Sawyer—a restaurant that makes fun food elevated and elevated food fun—will soon turn off the lights for good. Chef and owner Mitch Mayers says the large, handsome restaurant just off Ballard Avenue will serve its final brunch and dinner October 2.
In short, long days away from his two young kids no longer feels tenable, says Mayers. “Most days I wake up feeling like I have to choose between being the father I want to be and the business owner that Sawyer needs me to be.”
He wishes leaving his job didn’t necessitate closing a business—quiet quitting isn’t a thing for chefs. “I kept telling myself that, if I worked a little bit harder for a little bit longer, everything would eventually get easier,” he says. “I just realized—because of who I am, and how I operate in the world—and the nature of the restaurant industry that that was not going to happen. And my kids’ lives are happening now.”
It’s sad to lose any destination that people love, not to mention one that landed easily on Seattle Met‘s 100 Best Restaurants list. But Sawyer displayed an unusual ability to be playful without being cheesy, and to exude ambition without excluding people who don’t enjoy their dinners served with sauce swoops and high concepts. The kitchen could put out an impeccable wood-fired artichoke, then follow it up with a pretzel pain d’epi and a dipper of ‘nduja queso. I don’t think I’ve recommended any other restaurant to readers or visiting acquaintances more frequently. The brunch menu’s cinnamon roll monkey bread regularly impressed picky eaters, insufferable food snobs, and visiting moms.
None of this is an accident. Mayers previously headed up John Sundstrom’s kitchen at Lark and grew up working his family’s concession stands at the state fair. He also earned a degree from Cornell University’s school of hotel management and spent two years working at the supremely accessible Hillstone chain for the express purpose of absorbing its philosophies around hospitality.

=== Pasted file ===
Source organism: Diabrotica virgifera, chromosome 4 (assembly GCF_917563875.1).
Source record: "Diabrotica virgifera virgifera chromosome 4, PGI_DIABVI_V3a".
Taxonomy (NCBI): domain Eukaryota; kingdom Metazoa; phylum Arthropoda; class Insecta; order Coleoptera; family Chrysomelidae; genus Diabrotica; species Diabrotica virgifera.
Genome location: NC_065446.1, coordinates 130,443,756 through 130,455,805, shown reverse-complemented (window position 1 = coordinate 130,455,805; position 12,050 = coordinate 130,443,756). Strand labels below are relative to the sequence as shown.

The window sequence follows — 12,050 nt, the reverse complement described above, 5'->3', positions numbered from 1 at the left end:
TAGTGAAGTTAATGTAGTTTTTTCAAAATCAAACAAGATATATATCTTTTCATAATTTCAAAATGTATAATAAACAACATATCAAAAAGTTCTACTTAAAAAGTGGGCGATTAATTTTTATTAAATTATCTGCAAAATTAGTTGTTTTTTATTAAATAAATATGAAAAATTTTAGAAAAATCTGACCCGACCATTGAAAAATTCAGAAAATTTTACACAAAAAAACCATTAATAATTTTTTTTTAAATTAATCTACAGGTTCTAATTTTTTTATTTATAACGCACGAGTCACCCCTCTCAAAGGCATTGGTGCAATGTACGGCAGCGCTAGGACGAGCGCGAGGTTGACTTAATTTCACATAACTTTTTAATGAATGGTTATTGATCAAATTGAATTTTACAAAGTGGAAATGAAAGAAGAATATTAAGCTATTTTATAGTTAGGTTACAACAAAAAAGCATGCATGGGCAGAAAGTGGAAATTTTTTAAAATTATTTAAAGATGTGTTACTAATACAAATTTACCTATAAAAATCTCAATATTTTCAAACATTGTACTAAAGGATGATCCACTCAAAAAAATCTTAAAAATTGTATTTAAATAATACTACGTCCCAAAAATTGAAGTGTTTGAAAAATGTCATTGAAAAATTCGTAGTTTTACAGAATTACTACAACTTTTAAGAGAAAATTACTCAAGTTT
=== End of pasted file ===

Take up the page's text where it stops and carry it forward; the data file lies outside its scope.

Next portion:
Recently, Mayers’s family relocated out near Woodinville for a bit more mental and physical space. As for what’s next, “I have no freaking clue.” He anticipates a very long break to regroup and hang out with his family. “I doubt I’m leaving the industry,” he says. Mayers’s family is still involved in fair concessions.
When Sawyer opened, leaning into the whole “carnival food made cheffy” narrative was easy. But Sawyer was so much more than a novelty. Though…speaking of novelties. Mayers never imagined an upgraded take on a novelty ice cream treat would become his calling card. The s’more-inspired choco taco has been on Sawyer’s menu since the restaurant opened in 2018, one of the most ferociously enjoyed desserts in town (the dilly bar deserved way more attention).
I first met Mayers before his restaurant had an official name, when he was a promising chef from Lark re-vamping a former sawmill, undoing the unfortunate layout from an equally unfortunate previous occupant. Back then, he says, he was gripped with fear that his restaurant would n’t make it a month. Four years later, “I still look out into the dining room in awe of what we created.”
Fortunately he also gave the rest of us a few more weeks to look upon it one last time.